He imagined his pursuers had brought the dogs out from the secluded mountain retreat he had escaped from, further back towards the road. He supposed the beasts were well-suited to the mountains, and he knew it would not take them long to find him. The only question in his mind now was whether he could make it to the source of the smoke before they reached him. He began to run. The loose ground beneath his boots made for treacherous footing and he was soon out of control, barely managing to stay on his feet as his momentum grew. As the slope levelled out and his pace slowed, he ventured closer to the ledge and peered down into the valley, his eyes trained on the smoke trail. He could see a chimney now. It had to be a climbers’ hut and there was clearly someone there. But how to reach it?
The dogs kept howling. They sounded closer and their vicious din spurred him on. He tracked the ledge, looking for a way down. The hut was in full view now, less than a few hundred metres away. On level ground, he knew he could have sprinted to it in no time, but this was not level ground. Far from it. Taking the direct route he saw that there were two steep descents between him and the hut. He saw a wide ledge, perhaps ten metres below him, where the mountain levelled off, then he had to hope there was a way down from there. He lowered himself and began to climb.
The dogs now sounded terrifyingly close—so close that he paused to look back at the slope he had just run down. Then he saw the first of them. He realised they must have found another route, a longer but flatter way around perhaps, but with speed on their side they had quickly made up lost ground. The hound paused momentarily, and as if it had just seen him, it began to bound down the slope after him as the second dog came into view.
He wasted no time. As he descended lower and lower, he thought the angle of his descent would surely slow the dogs down. They would have to find another way again, but he knew it would not stop them. They were so fast that it was only a matter of seconds before they were above him, snapping and growling, their teeth bared, their jowls drooling. At first he thought they would try to follow after him, such was their hunger, but as he sank lower, further distancing himself from them, they hesitated. A moment later they were gone.
The rest of the descent to the ledge below came and went in a blur. He reached it and ran to the next ledge. The hut was so close now that he could smell the wood-smoke coming from the chimney, but it was still tantalisingly out of reach. The way down from here appeared even steeper and he doubted his skills. His hands were shredded, the shirt rags he had wrapped them with now red through with his blood.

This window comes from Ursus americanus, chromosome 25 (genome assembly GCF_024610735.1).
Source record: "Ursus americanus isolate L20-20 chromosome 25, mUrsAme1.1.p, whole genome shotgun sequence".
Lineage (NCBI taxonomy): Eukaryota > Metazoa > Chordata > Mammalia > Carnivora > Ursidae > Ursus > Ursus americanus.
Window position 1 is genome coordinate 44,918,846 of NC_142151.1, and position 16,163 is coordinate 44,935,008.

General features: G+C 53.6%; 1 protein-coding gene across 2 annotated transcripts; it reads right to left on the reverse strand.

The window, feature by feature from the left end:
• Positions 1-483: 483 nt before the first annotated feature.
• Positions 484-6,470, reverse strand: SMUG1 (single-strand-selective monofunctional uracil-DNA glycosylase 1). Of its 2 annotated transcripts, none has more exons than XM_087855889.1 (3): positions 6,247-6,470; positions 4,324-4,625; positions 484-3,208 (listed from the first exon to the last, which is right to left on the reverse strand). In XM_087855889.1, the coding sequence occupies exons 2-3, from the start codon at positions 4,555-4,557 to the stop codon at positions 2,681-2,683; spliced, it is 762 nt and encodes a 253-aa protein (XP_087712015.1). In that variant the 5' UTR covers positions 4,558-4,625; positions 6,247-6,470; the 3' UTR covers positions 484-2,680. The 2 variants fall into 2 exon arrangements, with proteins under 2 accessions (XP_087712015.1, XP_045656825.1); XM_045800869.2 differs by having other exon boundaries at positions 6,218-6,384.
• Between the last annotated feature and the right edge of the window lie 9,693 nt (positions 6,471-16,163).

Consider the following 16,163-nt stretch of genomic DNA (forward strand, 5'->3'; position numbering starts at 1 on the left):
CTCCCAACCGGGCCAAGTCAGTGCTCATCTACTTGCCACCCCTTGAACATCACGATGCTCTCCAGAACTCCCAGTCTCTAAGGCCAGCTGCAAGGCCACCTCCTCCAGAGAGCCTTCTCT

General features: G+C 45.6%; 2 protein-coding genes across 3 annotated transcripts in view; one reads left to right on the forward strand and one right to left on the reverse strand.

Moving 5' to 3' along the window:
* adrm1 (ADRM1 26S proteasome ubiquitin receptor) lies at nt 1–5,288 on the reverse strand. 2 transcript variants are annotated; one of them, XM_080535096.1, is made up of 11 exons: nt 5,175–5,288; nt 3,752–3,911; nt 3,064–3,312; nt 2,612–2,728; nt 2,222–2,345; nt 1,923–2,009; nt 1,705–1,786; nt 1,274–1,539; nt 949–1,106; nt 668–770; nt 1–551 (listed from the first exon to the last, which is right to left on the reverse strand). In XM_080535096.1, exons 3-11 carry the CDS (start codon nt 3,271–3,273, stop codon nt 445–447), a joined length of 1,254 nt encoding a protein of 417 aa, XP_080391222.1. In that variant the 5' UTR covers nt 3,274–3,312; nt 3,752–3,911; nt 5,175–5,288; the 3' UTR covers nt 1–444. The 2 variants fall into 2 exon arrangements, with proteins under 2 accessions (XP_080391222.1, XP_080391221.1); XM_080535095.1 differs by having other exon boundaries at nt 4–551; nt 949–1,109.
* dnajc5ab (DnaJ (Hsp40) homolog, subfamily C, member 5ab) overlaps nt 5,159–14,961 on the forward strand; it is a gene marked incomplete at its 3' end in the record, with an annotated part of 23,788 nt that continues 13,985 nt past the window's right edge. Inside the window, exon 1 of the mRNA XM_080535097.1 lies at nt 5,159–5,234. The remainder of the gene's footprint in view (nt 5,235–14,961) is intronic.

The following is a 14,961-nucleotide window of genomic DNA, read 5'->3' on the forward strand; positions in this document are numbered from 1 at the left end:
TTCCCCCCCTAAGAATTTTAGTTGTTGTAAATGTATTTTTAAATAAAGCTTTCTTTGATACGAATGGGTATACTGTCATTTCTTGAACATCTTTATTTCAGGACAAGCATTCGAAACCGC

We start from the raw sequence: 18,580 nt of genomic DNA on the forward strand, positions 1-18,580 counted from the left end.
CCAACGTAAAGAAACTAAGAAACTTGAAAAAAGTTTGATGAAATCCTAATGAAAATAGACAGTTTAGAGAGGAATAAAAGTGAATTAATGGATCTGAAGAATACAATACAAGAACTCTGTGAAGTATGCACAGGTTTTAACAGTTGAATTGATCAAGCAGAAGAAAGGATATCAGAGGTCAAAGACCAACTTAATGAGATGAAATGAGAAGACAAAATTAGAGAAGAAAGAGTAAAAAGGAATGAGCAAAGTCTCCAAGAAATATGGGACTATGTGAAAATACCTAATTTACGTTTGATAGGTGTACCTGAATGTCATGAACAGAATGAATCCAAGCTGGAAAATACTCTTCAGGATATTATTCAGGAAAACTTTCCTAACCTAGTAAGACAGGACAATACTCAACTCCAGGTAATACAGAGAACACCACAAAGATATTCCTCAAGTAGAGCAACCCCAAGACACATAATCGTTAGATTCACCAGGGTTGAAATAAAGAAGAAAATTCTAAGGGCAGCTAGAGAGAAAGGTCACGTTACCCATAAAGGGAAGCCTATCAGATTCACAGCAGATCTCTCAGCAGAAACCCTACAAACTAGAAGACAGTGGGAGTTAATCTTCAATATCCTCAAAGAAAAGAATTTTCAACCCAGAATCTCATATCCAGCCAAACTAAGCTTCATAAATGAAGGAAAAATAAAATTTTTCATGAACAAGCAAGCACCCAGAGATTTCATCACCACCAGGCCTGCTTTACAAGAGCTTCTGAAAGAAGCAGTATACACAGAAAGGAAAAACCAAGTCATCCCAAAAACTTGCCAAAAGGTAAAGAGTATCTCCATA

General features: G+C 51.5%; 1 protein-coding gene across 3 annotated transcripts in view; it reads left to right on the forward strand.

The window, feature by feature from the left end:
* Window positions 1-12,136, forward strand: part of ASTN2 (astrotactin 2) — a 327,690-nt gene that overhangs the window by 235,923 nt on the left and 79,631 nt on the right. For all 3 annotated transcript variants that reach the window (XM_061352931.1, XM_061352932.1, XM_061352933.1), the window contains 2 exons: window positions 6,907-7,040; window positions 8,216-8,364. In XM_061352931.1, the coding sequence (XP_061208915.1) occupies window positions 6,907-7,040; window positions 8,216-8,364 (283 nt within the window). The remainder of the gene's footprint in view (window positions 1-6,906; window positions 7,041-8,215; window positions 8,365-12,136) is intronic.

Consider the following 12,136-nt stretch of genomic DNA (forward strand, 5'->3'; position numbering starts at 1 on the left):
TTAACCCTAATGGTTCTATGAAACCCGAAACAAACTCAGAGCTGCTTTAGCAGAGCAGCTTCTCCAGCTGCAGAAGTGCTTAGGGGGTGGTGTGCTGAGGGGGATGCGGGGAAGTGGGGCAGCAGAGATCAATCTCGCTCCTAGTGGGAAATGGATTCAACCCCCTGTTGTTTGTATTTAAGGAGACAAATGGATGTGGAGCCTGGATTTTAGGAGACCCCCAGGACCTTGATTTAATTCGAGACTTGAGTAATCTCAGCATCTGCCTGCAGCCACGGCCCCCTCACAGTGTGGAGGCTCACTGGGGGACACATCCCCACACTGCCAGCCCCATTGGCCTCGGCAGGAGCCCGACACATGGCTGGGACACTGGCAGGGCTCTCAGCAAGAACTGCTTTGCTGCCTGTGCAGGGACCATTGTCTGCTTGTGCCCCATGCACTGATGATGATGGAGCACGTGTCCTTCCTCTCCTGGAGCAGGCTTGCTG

He ran along the ledge, looking for a better way down. There was another slope. It was covered with scree from the cliff face. He ran towards it, but as he came closer, he heard the dogs again. They were ahead of him now, picking their way down through the rocks, between him and the slope he was heading for. His first thought was to turn and run back the other way, but he already knew there was no way down for him in that direction, and he supposed that if he tried to climb again, the men driving the dogs would be there waiting for him. So he ran faster, hoping to reach the scree first.
But he did not.
He stopped just a few strides away as the first of the dogs came at him, all snarling teeth and muscle. It pounced and he fell. He tried to hold the beast by the neck, but it was too strong. A moment later he felt its teeth bite into his arm. Then with the other he reached out and found a rock, which he drove hard into the animal’s skull. It whimpered and fell back. He had no time to consider his injured arm. He was on his feet again at once, but now the second dog was bounding and howling towards him. There was only one option open to him and he took it. As the dog arrived, he ran to the scree slope and leapt for his life, hurling himself down onto his stomach. Beneath him the loose stone began to slip and slide, until they were moving together, like water along a fast flowing stream that built and built as he descended further. Both dogs continued after him. He saw one and then the other, sliding with him, but they were no longer in control of their destiny any more than he was.